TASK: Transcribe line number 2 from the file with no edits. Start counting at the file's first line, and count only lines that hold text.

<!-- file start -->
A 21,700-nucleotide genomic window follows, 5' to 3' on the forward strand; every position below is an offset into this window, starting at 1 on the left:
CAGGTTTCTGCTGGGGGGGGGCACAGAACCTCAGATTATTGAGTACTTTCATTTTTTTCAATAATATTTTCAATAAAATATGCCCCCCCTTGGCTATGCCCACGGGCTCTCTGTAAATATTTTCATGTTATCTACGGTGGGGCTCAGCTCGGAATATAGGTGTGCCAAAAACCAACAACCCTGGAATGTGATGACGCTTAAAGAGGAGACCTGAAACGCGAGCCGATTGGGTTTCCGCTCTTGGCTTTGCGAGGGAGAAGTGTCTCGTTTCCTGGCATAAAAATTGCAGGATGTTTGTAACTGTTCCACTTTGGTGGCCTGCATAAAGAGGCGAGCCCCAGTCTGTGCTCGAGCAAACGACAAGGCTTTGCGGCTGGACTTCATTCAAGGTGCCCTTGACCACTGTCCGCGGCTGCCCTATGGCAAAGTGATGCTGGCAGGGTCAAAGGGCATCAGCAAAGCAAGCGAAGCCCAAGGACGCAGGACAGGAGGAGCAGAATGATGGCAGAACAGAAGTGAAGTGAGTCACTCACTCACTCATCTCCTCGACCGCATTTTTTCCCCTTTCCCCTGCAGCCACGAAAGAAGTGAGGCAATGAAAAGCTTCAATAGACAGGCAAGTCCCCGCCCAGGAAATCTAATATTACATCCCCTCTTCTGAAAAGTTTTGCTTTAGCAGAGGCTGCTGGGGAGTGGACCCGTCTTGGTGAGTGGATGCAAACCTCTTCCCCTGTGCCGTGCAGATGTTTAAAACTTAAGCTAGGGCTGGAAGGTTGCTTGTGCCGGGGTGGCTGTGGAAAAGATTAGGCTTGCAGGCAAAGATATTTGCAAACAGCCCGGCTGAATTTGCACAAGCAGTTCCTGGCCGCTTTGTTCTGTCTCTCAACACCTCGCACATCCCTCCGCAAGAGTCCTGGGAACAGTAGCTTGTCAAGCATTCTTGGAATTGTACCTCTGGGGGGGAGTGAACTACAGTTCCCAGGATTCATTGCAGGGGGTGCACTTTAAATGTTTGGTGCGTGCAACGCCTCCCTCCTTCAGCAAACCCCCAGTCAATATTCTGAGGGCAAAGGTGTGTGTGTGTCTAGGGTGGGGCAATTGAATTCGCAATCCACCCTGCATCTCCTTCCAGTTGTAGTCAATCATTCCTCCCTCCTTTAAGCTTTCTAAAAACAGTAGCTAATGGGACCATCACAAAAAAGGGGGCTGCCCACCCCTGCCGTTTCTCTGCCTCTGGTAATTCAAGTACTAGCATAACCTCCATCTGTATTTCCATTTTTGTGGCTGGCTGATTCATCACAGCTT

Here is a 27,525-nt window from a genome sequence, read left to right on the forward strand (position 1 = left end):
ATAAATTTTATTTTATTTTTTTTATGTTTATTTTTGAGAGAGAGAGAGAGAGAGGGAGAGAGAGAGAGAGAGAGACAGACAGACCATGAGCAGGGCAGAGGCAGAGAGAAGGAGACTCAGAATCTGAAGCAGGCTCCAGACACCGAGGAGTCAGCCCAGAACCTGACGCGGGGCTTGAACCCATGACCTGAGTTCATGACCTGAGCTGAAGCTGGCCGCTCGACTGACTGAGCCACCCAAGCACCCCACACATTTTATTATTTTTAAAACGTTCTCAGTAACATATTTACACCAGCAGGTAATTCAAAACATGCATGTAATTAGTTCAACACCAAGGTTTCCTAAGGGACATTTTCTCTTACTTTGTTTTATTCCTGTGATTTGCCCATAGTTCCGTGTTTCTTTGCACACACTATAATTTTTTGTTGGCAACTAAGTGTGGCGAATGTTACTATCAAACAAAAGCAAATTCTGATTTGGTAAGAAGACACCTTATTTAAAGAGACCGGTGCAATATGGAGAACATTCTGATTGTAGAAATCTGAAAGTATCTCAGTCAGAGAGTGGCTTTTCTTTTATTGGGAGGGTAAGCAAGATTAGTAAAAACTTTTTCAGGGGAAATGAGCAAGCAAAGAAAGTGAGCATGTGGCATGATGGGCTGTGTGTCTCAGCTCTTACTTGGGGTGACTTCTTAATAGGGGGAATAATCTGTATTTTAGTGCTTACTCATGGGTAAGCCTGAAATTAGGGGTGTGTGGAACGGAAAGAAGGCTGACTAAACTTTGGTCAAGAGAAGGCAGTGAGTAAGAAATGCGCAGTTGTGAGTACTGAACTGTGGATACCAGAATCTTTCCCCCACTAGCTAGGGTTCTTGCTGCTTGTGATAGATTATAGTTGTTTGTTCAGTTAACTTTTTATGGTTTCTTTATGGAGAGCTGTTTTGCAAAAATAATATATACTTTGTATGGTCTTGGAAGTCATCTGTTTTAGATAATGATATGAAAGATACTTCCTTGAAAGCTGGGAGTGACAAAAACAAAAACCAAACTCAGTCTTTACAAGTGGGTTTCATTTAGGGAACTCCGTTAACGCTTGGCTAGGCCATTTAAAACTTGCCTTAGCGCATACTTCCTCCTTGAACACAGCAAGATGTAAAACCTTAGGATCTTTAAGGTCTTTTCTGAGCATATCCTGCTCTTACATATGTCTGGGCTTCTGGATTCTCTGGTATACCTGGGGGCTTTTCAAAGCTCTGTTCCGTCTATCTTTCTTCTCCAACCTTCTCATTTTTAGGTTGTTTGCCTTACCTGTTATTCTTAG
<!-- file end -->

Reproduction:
CAGGTTTCTGCTGGGGGGGGGCACAGAACCTCAGATTATTGAGTACTTTCATTTTTTTCAATAATATTTTCAATAAAATATGCCCCCCCTTGGCTATGCCCACGGGCTCTCTGTAAATATTTTCATGTTATCTACGGTGGGGCTCAGCTCGGAATATAGGTGTGCCAAAAACCAACAACCCTGGAATGTGATGACGCTTAAAGAGGAGACCTGAAACGCGAGCCGATTGGGTTTCCGCTCTTGGCTTTGCGAGGGAGAAGTGTCTCGTTTCCTGGCATAAAAATTGCAGGATGTTTGTAACTGTTCCACTTTGGTGGCCTGCATAAAGAGGCGAGCCCCAGTCTGTGCTCGAGCAAACGACAAGGCTTTGCGGCTGGACTTCATTCAAGGTGCCCTTGACCACTGTCCGCGGCTGCCCTATGGCAAAGTGATGCTGGCAGGGTCAAAGGGCATCAGCAAAGCAAGCGAAGCCCAAGGACGCAGGACAGGAGGAGCAGAATGATGGCAGAACAGAAGTGAAGTGAGTCACTCACTCACTCATCTCCTCGACCGCATTTTTTCCCCTTTCCCCTGCAGCCACGAAAGAAGTGAGGCAATGAAAAGCTTCAATAGACAGGCAAGTCCCCGCCCAGGAAATCTAATATTACATCCCCTCTTCTGAAAAGTTTTGCTTTAGCAGAGGCTGCTGGGGAGTGGACCCGTCTTGGTGAGTGGATGCAAACCTCTTCCCCTGTGCCGTGCAGATGTTTAAAACTTAAGCTAGGGCTGGAAGGTTGCTTGTGCCGGGGTGGCTGTGGAAAAGATTAGGCTTGCAGGCAAAGATATTTGCAAACAGCCCGGCTGAATTTGCACAAGCAGTTCCTGGCCGCTTTGTTCTGTCTCTCAACACCTCGCACATCCCTCCGCAAGAGTCCTGGGAACAGTAGCTTGTCAAGCATTCTTGGAATTGTACCTCTGGGGGGGAGTGAACTACAGTTCCCAGGATTCATTGCAGGGGGTGCACTTTAAATGTTTGGTGCGTGCAACGCCTCCCTCCTTCAGCAAACCCCCAGTCAATATTCTGAGGGCAAAGGTGTGTGTGTGTCTAGGGTGGGGCAATTGAATTCGCAATCCACCCTGCATCTCCTTCCAGTTGTAGTCAATCATTCCTCCCTCCTTTAAGCTTTCTAAAAACAGTAGCTAATGGGACCATCACAAAAAAGGGGGCTGCCCACCCCTGCCGTTTCTCTGCCTCTGGTAATTCAAGTACTAGCATAACCTCCATCTGTATTTCCATTTTTGTGGCTGGCTGATTCATCACAGCTT